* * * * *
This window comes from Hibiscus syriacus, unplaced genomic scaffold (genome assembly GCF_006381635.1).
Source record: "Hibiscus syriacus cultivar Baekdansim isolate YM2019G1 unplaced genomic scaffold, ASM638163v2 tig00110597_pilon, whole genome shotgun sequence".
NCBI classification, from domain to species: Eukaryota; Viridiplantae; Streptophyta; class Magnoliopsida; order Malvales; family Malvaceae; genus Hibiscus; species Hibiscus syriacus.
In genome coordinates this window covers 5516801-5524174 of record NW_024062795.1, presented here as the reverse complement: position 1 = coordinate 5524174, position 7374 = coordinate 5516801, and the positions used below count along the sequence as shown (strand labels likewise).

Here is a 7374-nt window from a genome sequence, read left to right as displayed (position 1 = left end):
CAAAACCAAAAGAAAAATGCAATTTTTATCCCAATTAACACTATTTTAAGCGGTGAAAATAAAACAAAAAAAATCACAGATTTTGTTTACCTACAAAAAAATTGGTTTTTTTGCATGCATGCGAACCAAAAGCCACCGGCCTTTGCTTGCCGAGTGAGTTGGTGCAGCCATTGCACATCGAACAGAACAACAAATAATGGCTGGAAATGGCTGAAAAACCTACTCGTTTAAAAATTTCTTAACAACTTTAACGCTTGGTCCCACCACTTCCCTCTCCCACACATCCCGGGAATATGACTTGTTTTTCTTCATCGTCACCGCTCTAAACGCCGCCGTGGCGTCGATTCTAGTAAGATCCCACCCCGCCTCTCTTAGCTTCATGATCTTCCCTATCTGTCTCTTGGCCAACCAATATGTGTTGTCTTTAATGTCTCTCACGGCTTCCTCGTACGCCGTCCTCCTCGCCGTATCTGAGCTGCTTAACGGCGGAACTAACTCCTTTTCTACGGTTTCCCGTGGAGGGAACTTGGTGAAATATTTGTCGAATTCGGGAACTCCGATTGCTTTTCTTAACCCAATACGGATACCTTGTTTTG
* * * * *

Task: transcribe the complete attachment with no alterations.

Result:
This window comes from Hibiscus syriacus, unplaced genomic scaffold (genome assembly GCF_006381635.1).
Source record: "Hibiscus syriacus cultivar Baekdansim isolate YM2019G1 unplaced genomic scaffold, ASM638163v2 tig00110597_pilon, whole genome shotgun sequence".
NCBI classification, from domain to species: Eukaryota; Viridiplantae; Streptophyta; class Magnoliopsida; order Malvales; family Malvaceae; genus Hibiscus; species Hibiscus syriacus.
In genome coordinates this window covers 5516801-5524174 of record NW_024062795.1, presented here as the reverse complement: position 1 = coordinate 5524174, position 7374 = coordinate 5516801, and the positions used below count along the sequence as shown (strand labels likewise).

Here is a 7374-nt window from a genome sequence, read left to right as displayed (position 1 = left end):
CAAAACCAAAAGAAAAATGCAATTTTTATCCCAATTAACACTATTTTAAGCGGTGAAAATAAAACAAAAAAAATCACAGATTTTGTTTACCTACAAAAAAATTGGTTTTTTTGCATGCATGCGAACCAAAAGCCACCGGCCTTTGCTTGCCGAGTGAGTTGGTGCAGCCATTGCACATCGAACAGAACAACAAATAATGGCTGGAAATGGCTGAAAAACCTACTCGTTTAAAAATTTCTTAACAACTTTAACGCTTGGTCCCACCACTTCCCTCTCCCACACATCCCGGGAATATGACTTGTTTTTCTTCATCGTCACCGCTCTAAACGCCGCCGTGGCGTCGATTCTAGTAAGATCCCACCCCGCCTCTCTTAGCTTCATGATCTTCCCTATCTGTCTCTTGGCCAACCAATATGTGTTGTCTTTAATGTCTCTCACGGCTTCCTCGTACGCCGTCCTCCTCGCCGTATCTGAGCTGCTTAACGGCGGAACTAACTCCTTTTCTACGGTTTCCCGTGGAGGGAACTTGGTGAAATATTTGTCGAATTCGGGAACTCCGATTGCTTTTCTTAACCCAATACGGATACCTTGTTTTG